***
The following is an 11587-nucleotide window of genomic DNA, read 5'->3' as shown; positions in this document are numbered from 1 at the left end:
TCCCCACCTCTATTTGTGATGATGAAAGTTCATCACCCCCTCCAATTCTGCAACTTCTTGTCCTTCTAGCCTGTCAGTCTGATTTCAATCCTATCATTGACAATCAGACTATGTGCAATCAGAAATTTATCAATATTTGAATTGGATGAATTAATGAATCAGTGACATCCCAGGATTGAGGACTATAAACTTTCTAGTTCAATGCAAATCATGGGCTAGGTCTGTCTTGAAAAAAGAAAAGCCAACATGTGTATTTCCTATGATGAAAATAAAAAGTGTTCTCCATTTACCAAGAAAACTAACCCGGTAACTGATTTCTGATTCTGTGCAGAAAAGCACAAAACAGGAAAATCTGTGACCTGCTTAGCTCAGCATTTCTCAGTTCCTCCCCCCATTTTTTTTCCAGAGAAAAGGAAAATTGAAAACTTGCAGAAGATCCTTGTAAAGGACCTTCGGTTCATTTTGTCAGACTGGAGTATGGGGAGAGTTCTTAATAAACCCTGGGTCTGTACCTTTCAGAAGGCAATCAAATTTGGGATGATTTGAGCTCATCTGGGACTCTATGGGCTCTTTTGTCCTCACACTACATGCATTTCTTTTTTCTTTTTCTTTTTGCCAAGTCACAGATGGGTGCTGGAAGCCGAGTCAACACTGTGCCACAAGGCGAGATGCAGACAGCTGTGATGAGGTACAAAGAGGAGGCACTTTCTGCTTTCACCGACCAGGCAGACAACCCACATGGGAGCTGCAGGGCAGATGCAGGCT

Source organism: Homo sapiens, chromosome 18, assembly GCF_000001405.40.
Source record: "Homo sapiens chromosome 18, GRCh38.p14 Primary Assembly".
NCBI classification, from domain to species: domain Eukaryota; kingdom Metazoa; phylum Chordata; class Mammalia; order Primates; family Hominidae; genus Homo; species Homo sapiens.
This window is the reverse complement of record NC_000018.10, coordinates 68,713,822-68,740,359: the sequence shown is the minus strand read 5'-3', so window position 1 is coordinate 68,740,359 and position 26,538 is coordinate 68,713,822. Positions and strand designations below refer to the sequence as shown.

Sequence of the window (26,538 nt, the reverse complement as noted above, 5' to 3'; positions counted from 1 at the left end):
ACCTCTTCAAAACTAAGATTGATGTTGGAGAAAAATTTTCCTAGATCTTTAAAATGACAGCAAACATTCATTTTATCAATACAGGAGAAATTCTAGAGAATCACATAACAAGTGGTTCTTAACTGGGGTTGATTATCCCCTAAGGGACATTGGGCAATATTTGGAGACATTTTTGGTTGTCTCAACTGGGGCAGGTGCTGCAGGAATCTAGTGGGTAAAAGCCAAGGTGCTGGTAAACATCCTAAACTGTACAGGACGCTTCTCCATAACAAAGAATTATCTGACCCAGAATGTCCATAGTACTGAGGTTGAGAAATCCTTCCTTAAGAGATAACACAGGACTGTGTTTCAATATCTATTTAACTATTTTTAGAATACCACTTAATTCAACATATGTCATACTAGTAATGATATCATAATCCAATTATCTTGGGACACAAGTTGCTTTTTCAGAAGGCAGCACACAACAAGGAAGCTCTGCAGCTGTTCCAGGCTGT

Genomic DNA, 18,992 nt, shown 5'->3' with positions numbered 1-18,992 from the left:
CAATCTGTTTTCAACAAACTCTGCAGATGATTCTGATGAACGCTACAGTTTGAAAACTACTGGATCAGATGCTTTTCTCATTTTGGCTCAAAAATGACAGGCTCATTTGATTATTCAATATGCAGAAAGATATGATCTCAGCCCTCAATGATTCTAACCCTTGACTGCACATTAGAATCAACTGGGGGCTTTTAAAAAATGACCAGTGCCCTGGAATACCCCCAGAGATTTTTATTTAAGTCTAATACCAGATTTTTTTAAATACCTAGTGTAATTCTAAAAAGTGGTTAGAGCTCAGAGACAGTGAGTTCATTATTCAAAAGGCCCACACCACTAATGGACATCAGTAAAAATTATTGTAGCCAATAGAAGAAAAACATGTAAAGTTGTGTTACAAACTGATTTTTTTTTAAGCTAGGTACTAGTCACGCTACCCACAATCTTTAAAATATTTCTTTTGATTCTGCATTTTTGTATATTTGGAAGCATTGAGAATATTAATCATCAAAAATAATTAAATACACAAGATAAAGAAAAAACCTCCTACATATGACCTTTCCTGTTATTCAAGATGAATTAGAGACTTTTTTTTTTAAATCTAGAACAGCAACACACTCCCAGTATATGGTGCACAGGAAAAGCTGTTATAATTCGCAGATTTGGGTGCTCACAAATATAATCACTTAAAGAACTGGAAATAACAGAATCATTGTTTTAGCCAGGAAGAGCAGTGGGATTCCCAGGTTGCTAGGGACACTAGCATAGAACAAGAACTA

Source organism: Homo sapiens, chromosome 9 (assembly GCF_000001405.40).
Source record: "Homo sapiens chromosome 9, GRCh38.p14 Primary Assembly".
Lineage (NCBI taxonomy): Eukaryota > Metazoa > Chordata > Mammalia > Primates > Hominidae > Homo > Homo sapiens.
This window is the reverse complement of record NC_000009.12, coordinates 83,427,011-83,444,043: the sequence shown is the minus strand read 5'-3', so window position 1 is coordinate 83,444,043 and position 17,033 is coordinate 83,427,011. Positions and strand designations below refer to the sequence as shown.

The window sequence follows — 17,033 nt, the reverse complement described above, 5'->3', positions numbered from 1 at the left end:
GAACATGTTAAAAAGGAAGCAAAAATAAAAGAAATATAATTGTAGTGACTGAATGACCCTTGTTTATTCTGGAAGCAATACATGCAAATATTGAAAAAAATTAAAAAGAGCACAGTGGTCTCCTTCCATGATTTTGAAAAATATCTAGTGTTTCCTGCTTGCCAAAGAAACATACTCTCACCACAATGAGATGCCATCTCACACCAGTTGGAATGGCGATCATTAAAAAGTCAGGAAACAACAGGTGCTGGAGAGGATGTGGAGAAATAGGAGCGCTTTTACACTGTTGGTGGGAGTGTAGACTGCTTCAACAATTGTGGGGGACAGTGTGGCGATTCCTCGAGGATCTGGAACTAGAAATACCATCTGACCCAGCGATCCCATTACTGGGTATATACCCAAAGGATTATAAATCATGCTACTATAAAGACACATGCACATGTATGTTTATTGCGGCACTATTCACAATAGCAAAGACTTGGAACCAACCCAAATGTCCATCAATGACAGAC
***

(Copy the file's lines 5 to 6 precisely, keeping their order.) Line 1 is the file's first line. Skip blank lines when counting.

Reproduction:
NCBI classification, from domain to species: domain Eukaryota; kingdom Metazoa; phylum Chordata; class Mammalia; order Primates; family Hominidae; genus Homo; species Homo sapiens.
This window is the reverse complement of record NC_000018.10, coordinates 68,713,822-68,740,359: the sequence shown is the minus strand read 5'-3', so window position 1 is coordinate 68,740,359 and position 26,538 is coordinate 68,713,822. Positions and strand designations below refer to the sequence as shown.